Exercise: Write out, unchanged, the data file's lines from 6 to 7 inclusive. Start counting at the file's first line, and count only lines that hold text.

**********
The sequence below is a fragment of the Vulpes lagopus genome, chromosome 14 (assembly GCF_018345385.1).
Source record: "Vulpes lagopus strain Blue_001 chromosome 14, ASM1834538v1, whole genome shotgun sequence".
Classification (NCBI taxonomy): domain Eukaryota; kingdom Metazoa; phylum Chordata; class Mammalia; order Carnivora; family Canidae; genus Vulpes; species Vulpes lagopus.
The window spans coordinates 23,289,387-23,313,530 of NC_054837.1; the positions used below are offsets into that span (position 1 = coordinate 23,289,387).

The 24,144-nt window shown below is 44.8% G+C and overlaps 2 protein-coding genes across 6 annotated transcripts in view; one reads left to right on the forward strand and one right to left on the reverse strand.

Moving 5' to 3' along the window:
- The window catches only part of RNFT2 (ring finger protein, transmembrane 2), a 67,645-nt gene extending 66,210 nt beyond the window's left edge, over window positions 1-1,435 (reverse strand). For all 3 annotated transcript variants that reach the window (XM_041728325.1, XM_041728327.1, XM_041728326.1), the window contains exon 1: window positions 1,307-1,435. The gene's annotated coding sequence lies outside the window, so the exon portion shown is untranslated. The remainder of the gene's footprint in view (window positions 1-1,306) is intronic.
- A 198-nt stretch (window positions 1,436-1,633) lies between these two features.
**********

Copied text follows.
Moving 5' to 3' along the window:
- The window catches only part of RNFT2 (ring finger protein, transmembrane 2), a 67,645-nt gene extending 66,210 nt beyond the window's left edge, over window positions 1-1,435 (reverse strand). For all 3 annotated transcript variants that reach the window (XM_041728325.1, XM_041728327.1, XM_041728326.1), the window contains exon 1: window positions 1,307-1,435. The gene's annotated coding sequence lies outside the window, so the exon portion shown is untranslated. The remainder of the gene's footprint in view (window positions 1-1,306) is intronic.